Kowalska Tower, Museum of the Land of Biecz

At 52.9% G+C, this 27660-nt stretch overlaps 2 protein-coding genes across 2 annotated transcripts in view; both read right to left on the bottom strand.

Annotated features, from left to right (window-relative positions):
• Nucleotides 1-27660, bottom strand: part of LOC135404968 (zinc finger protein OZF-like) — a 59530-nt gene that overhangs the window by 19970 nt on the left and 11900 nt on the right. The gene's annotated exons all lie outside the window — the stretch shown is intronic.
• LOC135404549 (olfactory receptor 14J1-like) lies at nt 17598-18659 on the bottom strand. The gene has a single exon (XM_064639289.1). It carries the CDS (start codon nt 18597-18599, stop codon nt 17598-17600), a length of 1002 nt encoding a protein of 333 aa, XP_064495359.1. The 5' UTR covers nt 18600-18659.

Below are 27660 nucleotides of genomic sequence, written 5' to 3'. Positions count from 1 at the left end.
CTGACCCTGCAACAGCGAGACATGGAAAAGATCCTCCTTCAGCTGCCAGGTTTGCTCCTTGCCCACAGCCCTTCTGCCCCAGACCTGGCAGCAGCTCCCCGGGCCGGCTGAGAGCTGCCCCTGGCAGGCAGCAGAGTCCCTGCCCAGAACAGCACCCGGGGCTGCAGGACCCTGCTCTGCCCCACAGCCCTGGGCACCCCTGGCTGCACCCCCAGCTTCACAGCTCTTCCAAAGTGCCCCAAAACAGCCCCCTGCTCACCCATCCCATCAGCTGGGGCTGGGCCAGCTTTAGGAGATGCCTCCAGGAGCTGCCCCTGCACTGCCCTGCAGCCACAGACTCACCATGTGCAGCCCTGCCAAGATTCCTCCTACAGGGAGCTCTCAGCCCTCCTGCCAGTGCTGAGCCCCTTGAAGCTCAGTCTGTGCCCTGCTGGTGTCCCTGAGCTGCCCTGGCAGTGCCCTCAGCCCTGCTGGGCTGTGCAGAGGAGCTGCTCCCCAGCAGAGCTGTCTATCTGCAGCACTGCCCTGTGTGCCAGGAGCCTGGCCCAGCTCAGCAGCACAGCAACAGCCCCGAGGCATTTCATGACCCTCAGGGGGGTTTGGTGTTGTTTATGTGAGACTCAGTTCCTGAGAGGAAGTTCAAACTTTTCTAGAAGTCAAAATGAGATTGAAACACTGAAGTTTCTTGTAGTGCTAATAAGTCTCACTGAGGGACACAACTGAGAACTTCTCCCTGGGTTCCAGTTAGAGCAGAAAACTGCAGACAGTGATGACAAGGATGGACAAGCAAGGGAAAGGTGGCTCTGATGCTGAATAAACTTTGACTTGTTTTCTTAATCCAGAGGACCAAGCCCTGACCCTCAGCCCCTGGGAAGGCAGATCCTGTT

Historical sources first mention defensive walls in Biecz in 1399. It was then that King Władysław Jagiełło called on the townspeople and people from around Biecz to repair the city fortifications damaged by the passage of time. The construction of the defensive walls in Biecz can be linked to the time of Kazimierz Wielki (Casimir the Great), who allocated significant sums to grand construction projects and to improving the country's defences. The saying 'Casimir the Great found Poland wooden, and left it made of stone' ('Kazimierz Wielki zastał Polskę drewnianą a zostawił murowaną') is well-known for a reason. A border fortress, the city, was exposed to the risk of invasion. Walls had to be built around it soon after it was established. The powerful city walls were strengthened by 16 defensive towers, three of which have survived to this day: the Rajcowska and Kowalska towers and the Gothic bell tower near the Corpus Christi collegiate church. Biecz also had one of the very few barbicans in Poland. Each tower was assigned a craft guild to defend it. In the case of this tower, it was the blacksmiths' ('kowal') guild, hence its name – Kowalska Tower (Blacksmiths' Tower).

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